- These are the daily worries of a woman I talked to this week as the National Guard descended on Washington and America reeled from an attack on our Capitol — while all over our country thousands of households face bread-and-butter security crises that also are grave, with people out of work and sick and unable to pay their rents and hungry and desperately in need of help from a federal government long otherwise occupied.
- That’s all I knew when I first got on the phone with Araceli Gonzalez-Burkle, who turned out to be a former local politician, a Republican who twice voted for President Trump, a go-getter who was just a few classes short of her MBA until her pandemic joblessness left her unable to keep paying tuition.
News from all over the USA
- The owners — Wallace’s longtime South Lake Tahoe neighbors — have refused to close down their restaurant to indoor dining, despite state and local public health orders, which forbid indoor dining as coronavirus caseloads surge and regional ICU beds fill.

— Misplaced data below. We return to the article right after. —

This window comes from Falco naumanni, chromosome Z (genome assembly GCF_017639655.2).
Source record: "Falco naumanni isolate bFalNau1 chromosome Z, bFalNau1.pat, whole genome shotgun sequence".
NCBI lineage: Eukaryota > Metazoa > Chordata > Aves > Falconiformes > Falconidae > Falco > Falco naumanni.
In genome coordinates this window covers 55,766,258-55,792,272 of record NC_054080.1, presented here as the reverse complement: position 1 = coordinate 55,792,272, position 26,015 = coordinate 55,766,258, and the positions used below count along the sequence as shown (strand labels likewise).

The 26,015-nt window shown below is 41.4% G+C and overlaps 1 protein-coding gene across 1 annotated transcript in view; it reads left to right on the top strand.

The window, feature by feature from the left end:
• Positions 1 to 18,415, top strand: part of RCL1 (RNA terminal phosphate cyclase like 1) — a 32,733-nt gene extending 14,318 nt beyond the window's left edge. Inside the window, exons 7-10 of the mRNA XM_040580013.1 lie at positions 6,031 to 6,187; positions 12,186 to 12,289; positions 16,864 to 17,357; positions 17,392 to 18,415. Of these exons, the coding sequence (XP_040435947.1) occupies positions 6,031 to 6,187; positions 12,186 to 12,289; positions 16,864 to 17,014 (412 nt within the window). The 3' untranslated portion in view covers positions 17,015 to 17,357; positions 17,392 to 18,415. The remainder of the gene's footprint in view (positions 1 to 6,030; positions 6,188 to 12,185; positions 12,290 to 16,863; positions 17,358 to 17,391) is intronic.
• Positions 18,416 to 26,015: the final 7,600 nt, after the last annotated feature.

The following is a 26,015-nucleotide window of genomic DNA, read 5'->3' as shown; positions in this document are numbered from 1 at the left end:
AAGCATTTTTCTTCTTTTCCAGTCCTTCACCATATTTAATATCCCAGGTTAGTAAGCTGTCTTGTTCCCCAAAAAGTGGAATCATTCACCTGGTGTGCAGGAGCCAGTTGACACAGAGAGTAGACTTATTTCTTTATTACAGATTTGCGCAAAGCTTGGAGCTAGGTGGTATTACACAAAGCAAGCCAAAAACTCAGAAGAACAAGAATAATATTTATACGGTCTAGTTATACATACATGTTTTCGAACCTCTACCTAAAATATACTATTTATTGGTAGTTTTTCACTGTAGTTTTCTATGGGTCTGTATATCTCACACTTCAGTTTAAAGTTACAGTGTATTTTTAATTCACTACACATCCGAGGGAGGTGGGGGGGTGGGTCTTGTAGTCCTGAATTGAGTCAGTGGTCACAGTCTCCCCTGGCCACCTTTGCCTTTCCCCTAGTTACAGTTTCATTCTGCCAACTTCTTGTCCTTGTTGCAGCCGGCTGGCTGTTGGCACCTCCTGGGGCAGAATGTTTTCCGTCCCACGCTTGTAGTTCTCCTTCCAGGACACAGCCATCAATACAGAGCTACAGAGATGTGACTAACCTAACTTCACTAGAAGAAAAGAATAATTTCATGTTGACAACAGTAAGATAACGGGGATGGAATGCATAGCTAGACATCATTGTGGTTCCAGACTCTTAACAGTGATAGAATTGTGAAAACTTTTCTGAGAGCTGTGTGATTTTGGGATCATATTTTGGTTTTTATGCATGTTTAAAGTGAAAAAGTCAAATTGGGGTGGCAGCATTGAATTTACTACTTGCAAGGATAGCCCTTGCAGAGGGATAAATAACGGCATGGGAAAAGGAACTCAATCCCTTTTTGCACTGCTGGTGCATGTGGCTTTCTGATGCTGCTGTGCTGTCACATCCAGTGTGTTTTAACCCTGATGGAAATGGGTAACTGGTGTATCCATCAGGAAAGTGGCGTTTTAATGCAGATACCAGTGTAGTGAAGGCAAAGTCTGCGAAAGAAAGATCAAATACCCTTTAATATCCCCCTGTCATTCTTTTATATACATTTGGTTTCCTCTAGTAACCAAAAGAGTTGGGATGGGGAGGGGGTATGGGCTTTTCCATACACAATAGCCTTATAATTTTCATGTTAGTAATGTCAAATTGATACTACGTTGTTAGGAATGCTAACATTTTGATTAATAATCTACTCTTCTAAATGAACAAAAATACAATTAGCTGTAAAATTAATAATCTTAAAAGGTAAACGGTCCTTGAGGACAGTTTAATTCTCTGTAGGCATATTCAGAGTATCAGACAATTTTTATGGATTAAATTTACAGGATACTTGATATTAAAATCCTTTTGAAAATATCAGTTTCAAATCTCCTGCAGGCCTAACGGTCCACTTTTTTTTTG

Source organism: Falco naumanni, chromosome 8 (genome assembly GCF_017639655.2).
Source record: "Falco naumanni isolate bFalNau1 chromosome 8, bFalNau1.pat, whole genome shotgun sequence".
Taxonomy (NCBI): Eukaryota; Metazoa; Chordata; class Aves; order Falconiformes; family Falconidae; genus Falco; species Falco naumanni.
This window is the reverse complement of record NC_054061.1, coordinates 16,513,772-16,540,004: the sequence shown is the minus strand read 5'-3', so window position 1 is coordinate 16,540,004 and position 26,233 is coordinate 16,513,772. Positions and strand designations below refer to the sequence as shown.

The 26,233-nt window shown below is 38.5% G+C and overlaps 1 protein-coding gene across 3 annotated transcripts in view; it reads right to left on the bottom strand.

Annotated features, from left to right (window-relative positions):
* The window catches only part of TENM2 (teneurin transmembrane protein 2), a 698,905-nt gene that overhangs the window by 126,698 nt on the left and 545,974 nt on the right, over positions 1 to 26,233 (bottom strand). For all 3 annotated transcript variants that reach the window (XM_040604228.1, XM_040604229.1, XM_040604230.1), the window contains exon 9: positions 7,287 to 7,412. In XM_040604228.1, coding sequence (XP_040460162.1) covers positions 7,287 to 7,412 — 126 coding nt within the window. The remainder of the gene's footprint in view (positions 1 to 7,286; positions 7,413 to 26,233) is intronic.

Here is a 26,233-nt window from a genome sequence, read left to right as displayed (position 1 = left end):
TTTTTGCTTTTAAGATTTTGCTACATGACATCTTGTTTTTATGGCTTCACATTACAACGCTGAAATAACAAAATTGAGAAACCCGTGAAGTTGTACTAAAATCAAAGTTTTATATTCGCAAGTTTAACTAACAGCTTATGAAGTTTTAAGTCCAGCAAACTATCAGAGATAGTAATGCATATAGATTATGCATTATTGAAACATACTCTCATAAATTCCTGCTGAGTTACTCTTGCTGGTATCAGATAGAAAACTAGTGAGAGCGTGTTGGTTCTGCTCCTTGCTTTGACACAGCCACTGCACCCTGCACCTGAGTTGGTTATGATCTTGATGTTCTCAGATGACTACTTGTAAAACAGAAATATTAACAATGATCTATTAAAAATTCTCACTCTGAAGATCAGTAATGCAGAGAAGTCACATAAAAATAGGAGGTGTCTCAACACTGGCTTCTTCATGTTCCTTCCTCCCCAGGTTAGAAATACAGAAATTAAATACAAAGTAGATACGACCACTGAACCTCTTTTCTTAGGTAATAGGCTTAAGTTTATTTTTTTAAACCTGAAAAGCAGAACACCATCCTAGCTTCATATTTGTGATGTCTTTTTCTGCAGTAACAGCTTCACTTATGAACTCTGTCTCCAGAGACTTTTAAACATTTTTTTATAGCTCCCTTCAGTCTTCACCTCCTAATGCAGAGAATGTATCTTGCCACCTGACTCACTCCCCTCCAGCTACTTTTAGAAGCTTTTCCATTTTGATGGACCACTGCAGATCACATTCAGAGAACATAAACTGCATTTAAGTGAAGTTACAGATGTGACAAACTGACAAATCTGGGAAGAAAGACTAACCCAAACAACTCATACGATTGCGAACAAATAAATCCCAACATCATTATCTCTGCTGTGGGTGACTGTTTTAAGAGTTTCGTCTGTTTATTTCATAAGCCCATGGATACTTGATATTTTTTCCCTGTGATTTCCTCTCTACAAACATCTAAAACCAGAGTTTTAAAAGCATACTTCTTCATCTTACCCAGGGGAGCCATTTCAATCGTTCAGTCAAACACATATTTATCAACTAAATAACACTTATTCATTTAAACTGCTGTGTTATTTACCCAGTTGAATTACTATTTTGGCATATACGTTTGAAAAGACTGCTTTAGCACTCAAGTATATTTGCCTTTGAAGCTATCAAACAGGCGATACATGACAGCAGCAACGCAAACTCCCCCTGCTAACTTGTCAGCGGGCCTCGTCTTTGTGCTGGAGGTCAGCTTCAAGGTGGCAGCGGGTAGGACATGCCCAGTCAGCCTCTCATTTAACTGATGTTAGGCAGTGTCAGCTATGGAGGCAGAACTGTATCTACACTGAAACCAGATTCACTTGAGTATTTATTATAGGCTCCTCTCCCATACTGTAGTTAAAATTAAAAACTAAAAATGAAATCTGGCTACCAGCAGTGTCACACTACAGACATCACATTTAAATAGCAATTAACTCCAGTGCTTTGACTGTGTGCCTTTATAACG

- Cindy Gustafson, a Placer County supervisor, who lives in Tahoe City, said most people on the California side shop in Nevada — Reno is the closest place for any kind of substantial shopping.
- Rather, an unknown number of anonymous private donors are bankrolling the Compton Pledge, which is being managed by the Fund for Guaranteed Income, a charity led by Nika Soon-Shiong, the daughter of Los Angeles Times owner Patrick Soon-Shiong.
- When we spoke last week, the mayor lamented how, almost a year into the pandemic, we see it as normal that millions of poor people risk their lives for a paycheck every day, stocking grocery store shelves and delivering packages to support millions of affluent people who get to work from home.
- The City Council also on Wednesday voted 11-3 to encourage city employees who are able to issue administrative citations to target those who violate the city’s mask orders.
- But the Los Angeles Police Department hasn’t given out any citations for not wearing a mask, Alex Comisar, Garcetti’s spokesman, said Wednesday.
- The University of California announced Monday it is planning to bring students back to its 10 campuses for mostly in-person classes beginning fall 2021, as the development of effective vaccines indicate they will once again be able to safely gather.
- Officials made the announcement in the hopes of helping the system’s 286,000 students plan for fall amid the continuing uncertainty of the pandemic.